Friday, 6 June 2014

Cadbury Malaysia in hot water over pig DNA found in ‘halal’ products

Cadbury has recently come under fire in Malaysia after traces of pig DNA were detected in two of their product lines during routine checks for non-halal substances, conducted by The Malaysian Health Ministry.

Considering that Islam is the most practised religion in Malaysia, and that those practising this religion are forbidden to consume pork or any pork derivative, it is fairly understandable that the country would be in uproar following this discovery.

Cadbury products being withdrawn from shelves in Malaysia (Source:MalayMailOnline)

From a marketing perspective, this situation presents a very difficult position for Cadbury, because the brand loyalty that they would have nurtured in this market (and many similar to it) could quickly diminish if consumers begin to see this mistake as a betrayal of their trust in Cadbury, and of their religion.

In a statement posted on Cadbury Malaysia’s Facebook page, they mentioned that:

“We at Cadbury Malaysia understand that customers are disappointed to hear of the news on the recent test by the Ministry of Health on two of our products.

We understand how important Halal is to the Muslim community. It is also of the highest importance to us here at Cadbury. Ensuring that all our products made here in Malaysia are Halal is something we take very seriously.

We would also like to reassure you that [aside from those products affected] all other products made in Malaysia are not impacted by this test. We greatly appreciate your patience as we work through this matter.”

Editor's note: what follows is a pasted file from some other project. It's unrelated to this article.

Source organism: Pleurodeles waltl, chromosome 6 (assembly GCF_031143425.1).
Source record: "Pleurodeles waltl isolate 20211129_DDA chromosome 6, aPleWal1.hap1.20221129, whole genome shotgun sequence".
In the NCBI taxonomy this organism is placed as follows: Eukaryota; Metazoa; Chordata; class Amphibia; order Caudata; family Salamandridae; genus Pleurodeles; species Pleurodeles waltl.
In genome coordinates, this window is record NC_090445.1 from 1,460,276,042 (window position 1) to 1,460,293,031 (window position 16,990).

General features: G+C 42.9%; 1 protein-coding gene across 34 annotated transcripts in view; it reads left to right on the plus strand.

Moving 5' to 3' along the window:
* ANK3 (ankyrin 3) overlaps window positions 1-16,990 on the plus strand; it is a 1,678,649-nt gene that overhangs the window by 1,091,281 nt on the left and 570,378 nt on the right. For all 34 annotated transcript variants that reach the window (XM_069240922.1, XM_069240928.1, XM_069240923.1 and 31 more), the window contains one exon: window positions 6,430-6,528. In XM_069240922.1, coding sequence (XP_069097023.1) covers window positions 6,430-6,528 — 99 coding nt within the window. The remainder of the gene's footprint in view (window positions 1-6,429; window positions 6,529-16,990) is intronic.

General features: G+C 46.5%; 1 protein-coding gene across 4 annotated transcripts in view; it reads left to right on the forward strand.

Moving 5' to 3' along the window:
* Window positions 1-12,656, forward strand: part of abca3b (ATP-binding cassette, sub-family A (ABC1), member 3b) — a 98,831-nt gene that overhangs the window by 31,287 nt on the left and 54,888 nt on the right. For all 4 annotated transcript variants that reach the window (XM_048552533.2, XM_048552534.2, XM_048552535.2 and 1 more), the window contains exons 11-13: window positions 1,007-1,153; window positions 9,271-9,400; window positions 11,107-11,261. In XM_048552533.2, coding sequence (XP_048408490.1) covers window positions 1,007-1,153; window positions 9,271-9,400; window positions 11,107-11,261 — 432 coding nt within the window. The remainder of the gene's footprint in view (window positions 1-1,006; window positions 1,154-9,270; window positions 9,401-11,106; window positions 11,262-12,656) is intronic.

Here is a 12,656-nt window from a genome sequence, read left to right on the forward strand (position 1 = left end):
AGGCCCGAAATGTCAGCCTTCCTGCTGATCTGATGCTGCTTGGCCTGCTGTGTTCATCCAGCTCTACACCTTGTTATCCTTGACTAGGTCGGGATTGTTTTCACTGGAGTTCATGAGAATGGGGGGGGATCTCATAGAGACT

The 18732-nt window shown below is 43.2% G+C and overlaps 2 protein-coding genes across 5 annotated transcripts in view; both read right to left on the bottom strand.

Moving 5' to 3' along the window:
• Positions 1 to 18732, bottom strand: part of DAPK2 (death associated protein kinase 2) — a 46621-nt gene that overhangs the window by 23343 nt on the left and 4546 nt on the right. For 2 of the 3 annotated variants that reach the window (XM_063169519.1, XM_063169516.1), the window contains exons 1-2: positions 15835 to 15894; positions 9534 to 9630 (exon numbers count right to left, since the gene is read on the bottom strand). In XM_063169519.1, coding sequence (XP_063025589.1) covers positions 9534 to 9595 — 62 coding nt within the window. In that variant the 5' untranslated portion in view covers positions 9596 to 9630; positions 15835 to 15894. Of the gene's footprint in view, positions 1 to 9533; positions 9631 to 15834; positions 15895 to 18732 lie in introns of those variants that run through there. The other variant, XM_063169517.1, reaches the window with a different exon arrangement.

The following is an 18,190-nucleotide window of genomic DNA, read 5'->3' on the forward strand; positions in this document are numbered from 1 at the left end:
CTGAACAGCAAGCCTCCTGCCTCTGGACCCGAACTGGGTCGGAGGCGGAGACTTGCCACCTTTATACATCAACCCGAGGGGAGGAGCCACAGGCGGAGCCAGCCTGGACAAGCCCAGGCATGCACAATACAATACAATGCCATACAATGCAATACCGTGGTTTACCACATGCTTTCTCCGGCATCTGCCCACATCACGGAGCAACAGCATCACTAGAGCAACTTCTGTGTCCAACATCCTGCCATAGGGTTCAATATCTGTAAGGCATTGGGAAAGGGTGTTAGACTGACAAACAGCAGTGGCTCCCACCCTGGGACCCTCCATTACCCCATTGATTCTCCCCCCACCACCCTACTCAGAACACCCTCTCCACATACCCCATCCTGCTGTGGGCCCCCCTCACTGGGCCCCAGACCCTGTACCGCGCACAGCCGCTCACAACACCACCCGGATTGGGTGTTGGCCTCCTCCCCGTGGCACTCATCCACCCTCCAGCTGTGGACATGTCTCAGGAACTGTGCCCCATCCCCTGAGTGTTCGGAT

What I wonder about this statement, and others that have followed it, is whether they are enough to reverse the damage that has been done to their brand image.

McDonalds, for example, has been haunted by ‘urban food myths’ for years, including some that I myself often wonder about. For example, whether there really is pig fat in their ice cream. You may recall a recent campaign that was launched by McDonalds Australia to debunk these food myths, but the reality is that when people start believing that something is true, it’s often hard to dissuade them otherwise.

In a fairly recent interview, McDonald’s CEO, Catriona Noble, noted that:

"[McDonalds has] done a lot to bust myths ... but even in our own lives we come across people [who believe them] .... we've made ads that tell the truth and people still don't believe it."

In Cadbury’s case, this is no food myth, but rather a disturbing reality for the people of Malaysia. Even after the situation cools down, we can expect that Muslim consumers in this country are likely to second guess their next Cadbury purchase, regardless of the original product category that was contaminated, and regardless of how long ago this scandal occurred.

For our purposes, it will be interesting to see how Cadbury plays its cards next, and whether their efforts will be enough to reverse the damage; or at least contain it within the country for now.

Salil Kumar
Current student in the Master of Marketing program at the University of Sydney Business School

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